Late Spring-Early Summer 1881-Natchez, Mississippi
I had gotten it from the peddler that had come around Mr. Benjamin’s house more than I would like. He was sellin lye, needle and thread and buttons and tallow. I was determined to get outta Mr. Benjamin’s house as fast as God would let me.
In the sermons that old man with hair white as cotton my Mama had to pick said, “Sometimes the Good Lord gives us all the tools we need for our freedom. Sometimes those tools come from the most unlikely sources.”
They sure do, Reverend Hunter. They sure do.
I walked around with that powder in my apron pocket for more than a week. I held in my pocket with this doll-like child asked me for something. When I had to hide from her father. When I went outside to hang wash. I kept it, I kept it. I don’t know if I was unsure or scared. I knew what would happen if I gave the girl who thought I was a Christmas toy this. I knew what would happen if I gave all of it to her father that watched me sleep from the door.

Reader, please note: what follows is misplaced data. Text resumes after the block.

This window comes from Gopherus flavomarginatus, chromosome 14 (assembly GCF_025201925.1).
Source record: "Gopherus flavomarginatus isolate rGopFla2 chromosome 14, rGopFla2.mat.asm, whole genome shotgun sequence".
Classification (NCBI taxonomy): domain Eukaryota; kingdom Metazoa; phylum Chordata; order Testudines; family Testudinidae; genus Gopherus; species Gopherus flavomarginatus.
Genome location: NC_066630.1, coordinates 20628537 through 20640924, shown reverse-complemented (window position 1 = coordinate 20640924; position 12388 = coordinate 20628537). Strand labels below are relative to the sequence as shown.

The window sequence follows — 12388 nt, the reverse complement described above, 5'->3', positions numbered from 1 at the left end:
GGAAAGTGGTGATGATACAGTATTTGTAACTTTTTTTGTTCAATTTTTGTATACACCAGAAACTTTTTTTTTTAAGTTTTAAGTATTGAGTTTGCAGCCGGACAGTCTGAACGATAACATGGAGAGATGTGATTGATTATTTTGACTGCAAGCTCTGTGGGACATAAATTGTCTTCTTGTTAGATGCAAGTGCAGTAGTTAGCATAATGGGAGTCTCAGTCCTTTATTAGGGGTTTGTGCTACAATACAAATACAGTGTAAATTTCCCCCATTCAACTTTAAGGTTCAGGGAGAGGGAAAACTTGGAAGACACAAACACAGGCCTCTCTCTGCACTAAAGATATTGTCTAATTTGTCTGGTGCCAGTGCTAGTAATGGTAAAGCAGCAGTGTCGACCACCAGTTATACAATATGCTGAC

But the day, I ran from that house? I ain’t ever felt as free!
I don’t know how I decided I was going to give to either one. But I knew something had to happen when I woke to feel his hand on my rear end. I sat up, looking at him stock straight. If I had a pistol, he was far enough away from me that I knew I could hit it. And kill him. I had to leave. When he left the room, I felt my breath caught deep in my chest. I closed my eyes, feeling the tears come out my eyes. I covered my eyes and tried to sleep.
Mr. Benjamin took tea when he went to bed. He always wanted me to brang it to him. I knew that if I gave him enough